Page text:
Monthly Archives: October 2017

Transcource – Independence Energy Connection

The proposed route of the Transcource proposed electrical transmission has been determined. Transcource is now expected to attempt to purchase easements. Landowners should be aware that eminent domain damages are based on harm to the entire property, not just the land contained within the easement(s). Some transmission line companies intentionally minimize damages by appraising incorrect property rights.
Transource settles on proposed power line route through York County
An operator of competitive wholesale electricity and its contractor have notified York County property owners of the final route of a proposed two-state transmission line it intends to submit to utility regulators in Pennsylvania and Maryland.

PJM Interconnection hired Transource Energy last year to build the $320 million “market efficiency” project, known as the “Independence Energy Connection.”

The east segment of the project includes approximately 16 miles of new overhead electric transmission line that will connect a new substation in Lower Chanceford Township to the existing Conastone Substation, near Norrisville in Harford County, Maryland.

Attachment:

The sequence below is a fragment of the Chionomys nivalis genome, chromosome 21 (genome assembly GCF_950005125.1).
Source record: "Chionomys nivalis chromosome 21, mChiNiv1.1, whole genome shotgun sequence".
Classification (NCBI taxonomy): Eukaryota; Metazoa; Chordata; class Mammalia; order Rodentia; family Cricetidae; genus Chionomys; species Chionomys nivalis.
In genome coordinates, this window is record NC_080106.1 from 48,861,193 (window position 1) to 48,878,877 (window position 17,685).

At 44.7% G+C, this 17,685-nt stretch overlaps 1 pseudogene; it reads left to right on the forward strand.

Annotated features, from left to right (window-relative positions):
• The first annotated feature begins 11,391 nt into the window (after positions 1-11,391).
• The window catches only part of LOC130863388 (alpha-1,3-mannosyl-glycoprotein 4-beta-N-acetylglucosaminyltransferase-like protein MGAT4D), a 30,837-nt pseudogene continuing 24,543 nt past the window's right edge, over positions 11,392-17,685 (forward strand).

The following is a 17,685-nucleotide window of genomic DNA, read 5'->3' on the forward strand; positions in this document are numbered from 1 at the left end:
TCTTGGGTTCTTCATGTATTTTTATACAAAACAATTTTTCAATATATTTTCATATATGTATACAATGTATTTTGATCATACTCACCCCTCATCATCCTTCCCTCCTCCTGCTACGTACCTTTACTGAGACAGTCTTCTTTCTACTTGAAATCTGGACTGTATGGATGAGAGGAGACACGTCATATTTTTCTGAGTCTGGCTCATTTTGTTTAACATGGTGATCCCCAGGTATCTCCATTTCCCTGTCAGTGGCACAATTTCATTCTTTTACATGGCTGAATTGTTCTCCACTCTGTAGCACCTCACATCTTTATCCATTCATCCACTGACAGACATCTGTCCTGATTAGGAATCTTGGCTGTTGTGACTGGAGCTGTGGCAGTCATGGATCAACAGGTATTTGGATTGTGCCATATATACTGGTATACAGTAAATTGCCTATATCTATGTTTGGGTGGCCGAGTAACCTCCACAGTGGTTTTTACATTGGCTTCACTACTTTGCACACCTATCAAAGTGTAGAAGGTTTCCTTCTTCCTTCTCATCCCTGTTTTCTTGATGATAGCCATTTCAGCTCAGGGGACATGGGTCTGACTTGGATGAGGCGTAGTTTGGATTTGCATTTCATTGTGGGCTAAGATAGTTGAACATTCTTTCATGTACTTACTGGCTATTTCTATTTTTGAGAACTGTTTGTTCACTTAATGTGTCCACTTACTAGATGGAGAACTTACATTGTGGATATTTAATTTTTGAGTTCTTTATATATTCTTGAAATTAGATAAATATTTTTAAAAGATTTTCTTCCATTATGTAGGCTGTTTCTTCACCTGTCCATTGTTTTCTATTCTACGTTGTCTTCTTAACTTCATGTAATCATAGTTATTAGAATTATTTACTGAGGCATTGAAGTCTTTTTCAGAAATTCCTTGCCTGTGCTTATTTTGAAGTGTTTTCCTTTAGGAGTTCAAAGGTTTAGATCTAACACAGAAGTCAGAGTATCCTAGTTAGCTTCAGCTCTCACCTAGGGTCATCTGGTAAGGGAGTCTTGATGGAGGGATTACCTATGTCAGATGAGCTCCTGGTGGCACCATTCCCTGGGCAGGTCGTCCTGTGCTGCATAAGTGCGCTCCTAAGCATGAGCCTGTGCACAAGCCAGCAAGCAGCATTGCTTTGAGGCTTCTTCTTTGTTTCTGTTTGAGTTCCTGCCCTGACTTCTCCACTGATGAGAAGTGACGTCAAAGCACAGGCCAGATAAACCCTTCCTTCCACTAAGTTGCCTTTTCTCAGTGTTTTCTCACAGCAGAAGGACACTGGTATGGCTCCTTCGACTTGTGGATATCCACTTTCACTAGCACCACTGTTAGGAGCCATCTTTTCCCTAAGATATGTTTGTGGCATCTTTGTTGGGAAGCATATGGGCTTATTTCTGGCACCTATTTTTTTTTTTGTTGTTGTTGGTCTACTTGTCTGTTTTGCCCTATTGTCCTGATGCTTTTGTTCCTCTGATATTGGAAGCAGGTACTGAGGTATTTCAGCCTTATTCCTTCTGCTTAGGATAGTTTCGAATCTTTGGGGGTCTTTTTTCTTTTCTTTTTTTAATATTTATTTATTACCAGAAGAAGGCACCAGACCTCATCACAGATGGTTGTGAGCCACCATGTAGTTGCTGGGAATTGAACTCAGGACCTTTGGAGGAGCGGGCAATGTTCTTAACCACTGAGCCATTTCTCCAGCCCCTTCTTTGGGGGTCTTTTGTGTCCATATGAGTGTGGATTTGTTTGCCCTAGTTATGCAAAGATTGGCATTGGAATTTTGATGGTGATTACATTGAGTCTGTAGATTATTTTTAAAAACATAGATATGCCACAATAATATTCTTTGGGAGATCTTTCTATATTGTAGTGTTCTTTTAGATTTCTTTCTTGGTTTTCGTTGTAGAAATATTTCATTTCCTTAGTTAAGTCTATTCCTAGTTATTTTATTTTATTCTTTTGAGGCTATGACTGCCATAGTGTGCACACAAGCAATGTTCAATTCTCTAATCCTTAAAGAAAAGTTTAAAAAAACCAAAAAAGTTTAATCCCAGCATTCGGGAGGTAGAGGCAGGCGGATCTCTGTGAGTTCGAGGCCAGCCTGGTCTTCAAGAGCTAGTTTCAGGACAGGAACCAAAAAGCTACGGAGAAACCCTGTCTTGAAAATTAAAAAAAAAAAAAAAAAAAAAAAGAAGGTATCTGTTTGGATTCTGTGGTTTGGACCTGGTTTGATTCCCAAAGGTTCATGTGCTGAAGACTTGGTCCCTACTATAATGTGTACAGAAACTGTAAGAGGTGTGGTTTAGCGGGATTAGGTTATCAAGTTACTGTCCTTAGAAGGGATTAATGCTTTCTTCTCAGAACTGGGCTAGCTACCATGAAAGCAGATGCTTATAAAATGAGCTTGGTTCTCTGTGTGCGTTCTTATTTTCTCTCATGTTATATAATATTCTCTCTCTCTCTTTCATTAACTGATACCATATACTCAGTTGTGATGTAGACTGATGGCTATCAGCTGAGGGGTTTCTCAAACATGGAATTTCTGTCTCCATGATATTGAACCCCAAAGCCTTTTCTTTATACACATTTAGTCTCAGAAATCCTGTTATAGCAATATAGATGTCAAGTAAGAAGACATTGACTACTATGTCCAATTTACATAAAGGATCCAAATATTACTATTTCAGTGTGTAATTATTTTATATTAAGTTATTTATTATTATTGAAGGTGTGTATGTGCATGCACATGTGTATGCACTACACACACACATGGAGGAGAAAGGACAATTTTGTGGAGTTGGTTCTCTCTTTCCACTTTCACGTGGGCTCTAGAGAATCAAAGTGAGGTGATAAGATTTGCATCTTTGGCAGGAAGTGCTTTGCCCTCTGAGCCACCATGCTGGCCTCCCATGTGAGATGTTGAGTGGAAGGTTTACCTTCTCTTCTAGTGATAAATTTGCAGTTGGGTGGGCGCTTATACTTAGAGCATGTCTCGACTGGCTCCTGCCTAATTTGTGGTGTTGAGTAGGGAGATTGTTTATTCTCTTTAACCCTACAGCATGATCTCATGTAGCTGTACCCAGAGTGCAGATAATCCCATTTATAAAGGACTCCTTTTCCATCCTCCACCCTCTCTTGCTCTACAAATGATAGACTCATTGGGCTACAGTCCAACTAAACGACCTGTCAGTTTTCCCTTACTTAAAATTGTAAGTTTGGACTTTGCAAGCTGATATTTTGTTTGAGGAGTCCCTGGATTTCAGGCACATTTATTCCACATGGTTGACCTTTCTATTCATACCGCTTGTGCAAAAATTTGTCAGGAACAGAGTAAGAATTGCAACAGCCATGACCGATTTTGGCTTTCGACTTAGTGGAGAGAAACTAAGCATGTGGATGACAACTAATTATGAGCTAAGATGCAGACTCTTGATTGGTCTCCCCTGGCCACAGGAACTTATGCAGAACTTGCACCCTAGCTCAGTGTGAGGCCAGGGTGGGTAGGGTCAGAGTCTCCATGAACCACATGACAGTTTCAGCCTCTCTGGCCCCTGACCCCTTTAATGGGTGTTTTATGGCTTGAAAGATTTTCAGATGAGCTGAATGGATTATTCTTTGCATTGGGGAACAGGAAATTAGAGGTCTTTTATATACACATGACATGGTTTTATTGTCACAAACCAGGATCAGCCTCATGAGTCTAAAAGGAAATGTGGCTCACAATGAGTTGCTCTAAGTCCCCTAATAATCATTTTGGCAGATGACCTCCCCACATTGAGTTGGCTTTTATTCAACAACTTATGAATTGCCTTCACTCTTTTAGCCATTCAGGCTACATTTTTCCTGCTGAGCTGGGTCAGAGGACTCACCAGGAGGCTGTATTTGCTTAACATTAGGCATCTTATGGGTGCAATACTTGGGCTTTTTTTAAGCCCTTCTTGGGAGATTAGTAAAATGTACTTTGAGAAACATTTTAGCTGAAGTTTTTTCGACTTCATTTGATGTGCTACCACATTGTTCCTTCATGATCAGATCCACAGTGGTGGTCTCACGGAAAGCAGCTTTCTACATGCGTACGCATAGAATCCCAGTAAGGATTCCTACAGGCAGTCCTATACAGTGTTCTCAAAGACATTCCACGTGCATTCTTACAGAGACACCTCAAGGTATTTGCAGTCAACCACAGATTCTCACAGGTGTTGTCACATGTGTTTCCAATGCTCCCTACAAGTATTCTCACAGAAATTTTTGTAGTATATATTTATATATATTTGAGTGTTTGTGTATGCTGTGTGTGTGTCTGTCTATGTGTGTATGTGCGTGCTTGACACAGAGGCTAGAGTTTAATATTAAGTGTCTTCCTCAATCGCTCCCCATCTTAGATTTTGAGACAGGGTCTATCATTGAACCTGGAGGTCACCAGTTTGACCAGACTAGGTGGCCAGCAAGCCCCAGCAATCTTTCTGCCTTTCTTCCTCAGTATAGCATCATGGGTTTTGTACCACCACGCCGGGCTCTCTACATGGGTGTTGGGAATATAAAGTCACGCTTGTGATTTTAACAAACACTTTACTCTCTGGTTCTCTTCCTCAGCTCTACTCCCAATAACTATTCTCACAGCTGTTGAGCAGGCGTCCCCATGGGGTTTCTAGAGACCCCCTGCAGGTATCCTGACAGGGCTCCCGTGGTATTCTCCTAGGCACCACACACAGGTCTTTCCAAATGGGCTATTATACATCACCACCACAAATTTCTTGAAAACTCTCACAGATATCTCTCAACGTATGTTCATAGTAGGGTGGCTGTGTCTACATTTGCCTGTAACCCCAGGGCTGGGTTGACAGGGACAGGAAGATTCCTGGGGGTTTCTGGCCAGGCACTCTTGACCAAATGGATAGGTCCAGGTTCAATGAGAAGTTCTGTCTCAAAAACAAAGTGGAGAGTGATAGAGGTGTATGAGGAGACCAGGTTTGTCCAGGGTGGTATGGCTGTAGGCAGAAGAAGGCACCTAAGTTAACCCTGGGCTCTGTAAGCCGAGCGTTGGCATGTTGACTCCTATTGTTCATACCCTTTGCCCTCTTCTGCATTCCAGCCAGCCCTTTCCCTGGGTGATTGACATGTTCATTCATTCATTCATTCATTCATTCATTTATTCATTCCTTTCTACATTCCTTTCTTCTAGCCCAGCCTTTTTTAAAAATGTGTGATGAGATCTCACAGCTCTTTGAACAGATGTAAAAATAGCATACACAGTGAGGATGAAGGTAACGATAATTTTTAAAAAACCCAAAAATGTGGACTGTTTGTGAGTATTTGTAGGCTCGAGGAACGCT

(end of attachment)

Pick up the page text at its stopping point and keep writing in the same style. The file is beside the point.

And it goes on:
There also is a […]

By |October 19th, 2017|Categories: Condemnation, Electric Transmission, Eminent domain|

Atlantic Sunrise Approval

The Federal Energy Regulatory Commission has issued the final approval for the pipeline which is now under construction. Just compensation issues remain for some property owners.
Regulators OK Atlantic Sunrise pipeline
Federal regulators have given final approval to a company planning a contested $3 billion pipeline to carry natural gas from northeastern Pennsylvania to Southern states.

The Federal Energy Regulatory Commission issued the notice on Friday for a 197-mile stretch of the Atlantic Sunrise pipeline in Pennsylvania.

Climate activists, including a group of nuns who allowed activists to build an outdoor chapel on the proposed pipeline route, had challenged the project.

Christopher Stockton, a spokesman for parent company Williams Partners, says work likely will begin the week of Sept. 25. The contractor needs time to prepare the site.

Lancaster Against Pipelines, the activist group that built the chapel, has vowed to protect the structure.

– Associated Press

By |October 12th, 2017|Categories: Condemnation, Eminent domain, Pipeline Construction, Property Rights|